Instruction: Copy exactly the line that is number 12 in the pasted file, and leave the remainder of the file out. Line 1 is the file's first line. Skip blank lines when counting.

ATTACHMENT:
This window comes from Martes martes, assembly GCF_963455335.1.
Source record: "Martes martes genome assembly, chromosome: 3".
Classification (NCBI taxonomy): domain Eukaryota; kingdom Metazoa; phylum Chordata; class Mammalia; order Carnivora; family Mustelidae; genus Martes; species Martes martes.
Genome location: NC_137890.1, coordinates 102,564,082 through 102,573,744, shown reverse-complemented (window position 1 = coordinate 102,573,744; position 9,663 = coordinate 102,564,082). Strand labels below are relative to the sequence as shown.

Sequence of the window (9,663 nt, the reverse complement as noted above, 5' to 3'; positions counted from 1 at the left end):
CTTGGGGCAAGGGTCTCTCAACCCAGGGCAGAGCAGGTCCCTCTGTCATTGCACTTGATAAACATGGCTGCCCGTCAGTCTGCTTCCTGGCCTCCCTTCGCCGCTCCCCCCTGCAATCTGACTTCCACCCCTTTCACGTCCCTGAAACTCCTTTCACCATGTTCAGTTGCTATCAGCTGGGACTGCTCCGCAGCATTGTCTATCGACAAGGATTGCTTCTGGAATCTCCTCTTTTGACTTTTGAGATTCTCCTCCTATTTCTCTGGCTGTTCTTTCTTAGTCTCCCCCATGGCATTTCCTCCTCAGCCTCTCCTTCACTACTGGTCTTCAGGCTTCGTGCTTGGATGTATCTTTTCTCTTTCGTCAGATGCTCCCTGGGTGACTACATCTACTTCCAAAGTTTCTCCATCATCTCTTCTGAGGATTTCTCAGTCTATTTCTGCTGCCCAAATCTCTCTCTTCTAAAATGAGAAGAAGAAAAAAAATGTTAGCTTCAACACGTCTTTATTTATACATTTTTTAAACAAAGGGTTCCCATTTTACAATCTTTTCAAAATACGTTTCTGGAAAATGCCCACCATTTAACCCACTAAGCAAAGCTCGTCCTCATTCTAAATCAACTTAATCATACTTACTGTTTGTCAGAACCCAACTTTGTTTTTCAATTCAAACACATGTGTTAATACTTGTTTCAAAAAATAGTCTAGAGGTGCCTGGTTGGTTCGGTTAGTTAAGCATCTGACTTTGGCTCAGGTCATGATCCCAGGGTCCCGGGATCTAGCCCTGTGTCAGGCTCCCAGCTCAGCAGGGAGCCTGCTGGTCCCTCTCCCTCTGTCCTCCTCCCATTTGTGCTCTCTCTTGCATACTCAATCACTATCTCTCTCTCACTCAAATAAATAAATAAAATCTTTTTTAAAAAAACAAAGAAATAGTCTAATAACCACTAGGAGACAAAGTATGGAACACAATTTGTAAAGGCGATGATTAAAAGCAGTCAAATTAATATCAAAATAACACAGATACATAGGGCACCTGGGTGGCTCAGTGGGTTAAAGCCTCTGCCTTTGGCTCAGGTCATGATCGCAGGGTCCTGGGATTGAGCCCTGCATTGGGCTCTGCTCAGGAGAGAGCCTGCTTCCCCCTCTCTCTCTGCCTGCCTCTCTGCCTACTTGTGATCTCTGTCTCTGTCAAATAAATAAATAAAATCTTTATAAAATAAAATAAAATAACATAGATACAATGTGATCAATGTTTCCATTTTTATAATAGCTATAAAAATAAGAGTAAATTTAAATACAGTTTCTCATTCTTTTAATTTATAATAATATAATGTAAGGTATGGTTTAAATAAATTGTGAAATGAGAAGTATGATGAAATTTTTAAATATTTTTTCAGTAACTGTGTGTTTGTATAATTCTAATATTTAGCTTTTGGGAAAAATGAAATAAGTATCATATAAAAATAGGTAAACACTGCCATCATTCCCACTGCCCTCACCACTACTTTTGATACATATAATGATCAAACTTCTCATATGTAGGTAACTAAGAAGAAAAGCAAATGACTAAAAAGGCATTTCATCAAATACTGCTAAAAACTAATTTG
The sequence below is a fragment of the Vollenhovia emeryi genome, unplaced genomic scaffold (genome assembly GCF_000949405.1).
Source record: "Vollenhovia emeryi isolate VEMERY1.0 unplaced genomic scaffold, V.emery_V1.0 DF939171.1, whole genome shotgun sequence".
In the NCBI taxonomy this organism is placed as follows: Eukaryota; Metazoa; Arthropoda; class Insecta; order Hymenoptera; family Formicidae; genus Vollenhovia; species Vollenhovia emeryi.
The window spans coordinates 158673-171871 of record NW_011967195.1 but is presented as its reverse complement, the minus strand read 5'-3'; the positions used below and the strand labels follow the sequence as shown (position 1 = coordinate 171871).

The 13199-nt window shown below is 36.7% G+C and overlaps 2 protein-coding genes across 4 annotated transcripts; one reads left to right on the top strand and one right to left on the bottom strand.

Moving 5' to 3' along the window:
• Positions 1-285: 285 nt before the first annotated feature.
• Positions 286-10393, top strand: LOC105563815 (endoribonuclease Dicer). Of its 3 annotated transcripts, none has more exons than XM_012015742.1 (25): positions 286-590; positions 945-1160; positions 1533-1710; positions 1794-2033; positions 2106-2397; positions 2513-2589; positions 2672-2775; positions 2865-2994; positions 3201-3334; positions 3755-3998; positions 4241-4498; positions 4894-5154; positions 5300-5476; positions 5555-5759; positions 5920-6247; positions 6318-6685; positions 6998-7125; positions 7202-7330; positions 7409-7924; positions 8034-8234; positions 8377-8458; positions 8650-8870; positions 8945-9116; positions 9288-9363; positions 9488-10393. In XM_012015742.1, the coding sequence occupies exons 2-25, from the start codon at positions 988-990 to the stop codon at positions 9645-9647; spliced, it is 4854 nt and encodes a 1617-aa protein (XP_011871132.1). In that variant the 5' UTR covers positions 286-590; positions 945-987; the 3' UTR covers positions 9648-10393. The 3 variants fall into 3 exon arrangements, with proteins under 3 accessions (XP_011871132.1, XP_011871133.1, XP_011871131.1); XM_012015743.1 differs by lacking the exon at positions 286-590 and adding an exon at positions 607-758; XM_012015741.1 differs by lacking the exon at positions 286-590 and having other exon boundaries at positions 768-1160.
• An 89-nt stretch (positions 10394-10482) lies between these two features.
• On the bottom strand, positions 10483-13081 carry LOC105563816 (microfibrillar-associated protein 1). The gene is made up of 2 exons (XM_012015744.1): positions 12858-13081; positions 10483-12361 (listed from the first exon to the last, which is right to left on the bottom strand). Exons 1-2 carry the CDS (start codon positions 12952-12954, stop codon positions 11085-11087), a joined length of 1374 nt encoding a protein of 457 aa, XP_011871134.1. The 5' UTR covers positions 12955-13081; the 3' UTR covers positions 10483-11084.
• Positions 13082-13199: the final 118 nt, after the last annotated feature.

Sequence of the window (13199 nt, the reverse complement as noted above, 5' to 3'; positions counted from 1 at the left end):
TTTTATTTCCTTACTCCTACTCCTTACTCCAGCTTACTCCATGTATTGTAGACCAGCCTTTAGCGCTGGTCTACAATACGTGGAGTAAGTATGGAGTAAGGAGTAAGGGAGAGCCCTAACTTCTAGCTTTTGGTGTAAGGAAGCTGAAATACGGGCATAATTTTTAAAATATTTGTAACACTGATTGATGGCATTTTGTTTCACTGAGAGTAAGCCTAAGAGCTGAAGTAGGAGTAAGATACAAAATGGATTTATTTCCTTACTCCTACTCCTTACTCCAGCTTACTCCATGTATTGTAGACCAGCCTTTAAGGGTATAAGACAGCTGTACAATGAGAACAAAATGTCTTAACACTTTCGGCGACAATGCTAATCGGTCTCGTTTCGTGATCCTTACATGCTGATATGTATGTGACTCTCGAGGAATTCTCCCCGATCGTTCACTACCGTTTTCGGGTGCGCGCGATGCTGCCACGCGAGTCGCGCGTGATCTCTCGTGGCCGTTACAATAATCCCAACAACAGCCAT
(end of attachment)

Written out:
Moving 5' to 3' along the window: